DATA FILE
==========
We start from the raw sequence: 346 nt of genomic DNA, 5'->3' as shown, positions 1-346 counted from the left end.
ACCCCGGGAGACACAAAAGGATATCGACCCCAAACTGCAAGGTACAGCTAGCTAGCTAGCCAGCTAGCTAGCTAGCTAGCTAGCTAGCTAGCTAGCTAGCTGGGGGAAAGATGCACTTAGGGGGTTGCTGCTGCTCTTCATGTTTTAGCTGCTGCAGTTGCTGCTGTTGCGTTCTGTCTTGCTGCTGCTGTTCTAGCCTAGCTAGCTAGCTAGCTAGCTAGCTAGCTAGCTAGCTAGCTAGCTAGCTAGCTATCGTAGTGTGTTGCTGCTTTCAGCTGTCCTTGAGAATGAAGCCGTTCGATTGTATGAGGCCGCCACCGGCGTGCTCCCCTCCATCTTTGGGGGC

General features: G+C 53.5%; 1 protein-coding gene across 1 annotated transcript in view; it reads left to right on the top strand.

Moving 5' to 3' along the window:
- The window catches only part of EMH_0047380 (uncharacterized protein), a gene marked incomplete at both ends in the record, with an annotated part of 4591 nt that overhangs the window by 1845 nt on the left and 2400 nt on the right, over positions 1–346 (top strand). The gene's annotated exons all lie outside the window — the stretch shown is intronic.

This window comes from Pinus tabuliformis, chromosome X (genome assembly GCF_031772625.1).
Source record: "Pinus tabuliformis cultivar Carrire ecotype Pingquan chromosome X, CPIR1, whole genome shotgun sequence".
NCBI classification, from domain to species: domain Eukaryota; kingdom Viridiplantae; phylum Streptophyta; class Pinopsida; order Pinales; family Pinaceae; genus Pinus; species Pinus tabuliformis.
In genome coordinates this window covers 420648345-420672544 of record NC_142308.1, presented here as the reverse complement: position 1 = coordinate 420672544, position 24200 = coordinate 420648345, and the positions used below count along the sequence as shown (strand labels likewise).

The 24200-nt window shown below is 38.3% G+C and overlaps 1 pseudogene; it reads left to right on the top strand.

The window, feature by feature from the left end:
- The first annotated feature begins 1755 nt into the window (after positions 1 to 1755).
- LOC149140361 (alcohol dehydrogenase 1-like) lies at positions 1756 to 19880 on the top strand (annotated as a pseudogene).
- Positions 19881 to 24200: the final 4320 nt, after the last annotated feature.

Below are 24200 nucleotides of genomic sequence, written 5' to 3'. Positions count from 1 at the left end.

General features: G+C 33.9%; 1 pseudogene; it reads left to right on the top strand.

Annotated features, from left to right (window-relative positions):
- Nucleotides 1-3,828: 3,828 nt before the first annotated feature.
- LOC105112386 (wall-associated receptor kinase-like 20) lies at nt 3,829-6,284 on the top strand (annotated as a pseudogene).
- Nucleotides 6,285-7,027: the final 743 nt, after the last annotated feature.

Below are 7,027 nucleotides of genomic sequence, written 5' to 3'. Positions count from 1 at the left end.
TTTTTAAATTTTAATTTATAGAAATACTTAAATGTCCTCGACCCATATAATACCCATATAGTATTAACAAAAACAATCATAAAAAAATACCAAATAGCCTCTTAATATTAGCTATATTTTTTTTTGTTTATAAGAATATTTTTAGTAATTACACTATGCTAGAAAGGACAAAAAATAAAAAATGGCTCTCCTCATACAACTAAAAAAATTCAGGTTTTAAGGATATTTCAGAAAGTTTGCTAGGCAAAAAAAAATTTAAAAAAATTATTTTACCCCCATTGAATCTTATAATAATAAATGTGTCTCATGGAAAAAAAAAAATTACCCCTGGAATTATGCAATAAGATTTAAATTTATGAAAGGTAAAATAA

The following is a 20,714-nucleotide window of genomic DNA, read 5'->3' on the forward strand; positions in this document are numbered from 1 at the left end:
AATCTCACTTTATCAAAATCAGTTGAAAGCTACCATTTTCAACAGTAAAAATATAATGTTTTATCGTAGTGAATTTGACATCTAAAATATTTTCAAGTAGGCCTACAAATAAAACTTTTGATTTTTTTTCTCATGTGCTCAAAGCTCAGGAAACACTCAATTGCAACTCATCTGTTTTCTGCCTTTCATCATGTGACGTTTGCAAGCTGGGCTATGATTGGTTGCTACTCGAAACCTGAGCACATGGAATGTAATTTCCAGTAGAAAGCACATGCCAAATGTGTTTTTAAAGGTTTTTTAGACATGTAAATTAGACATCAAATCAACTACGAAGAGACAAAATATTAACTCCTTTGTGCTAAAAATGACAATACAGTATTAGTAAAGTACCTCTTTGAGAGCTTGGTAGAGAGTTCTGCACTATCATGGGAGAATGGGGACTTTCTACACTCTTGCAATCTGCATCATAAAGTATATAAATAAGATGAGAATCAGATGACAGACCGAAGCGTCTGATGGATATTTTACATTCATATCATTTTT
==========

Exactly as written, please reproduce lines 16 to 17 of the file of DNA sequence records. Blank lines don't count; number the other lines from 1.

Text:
General features: G+C 33.9%; 1 pseudogene; it reads left to right on the top strand.

Annotated features, from left to right (window-relative positions):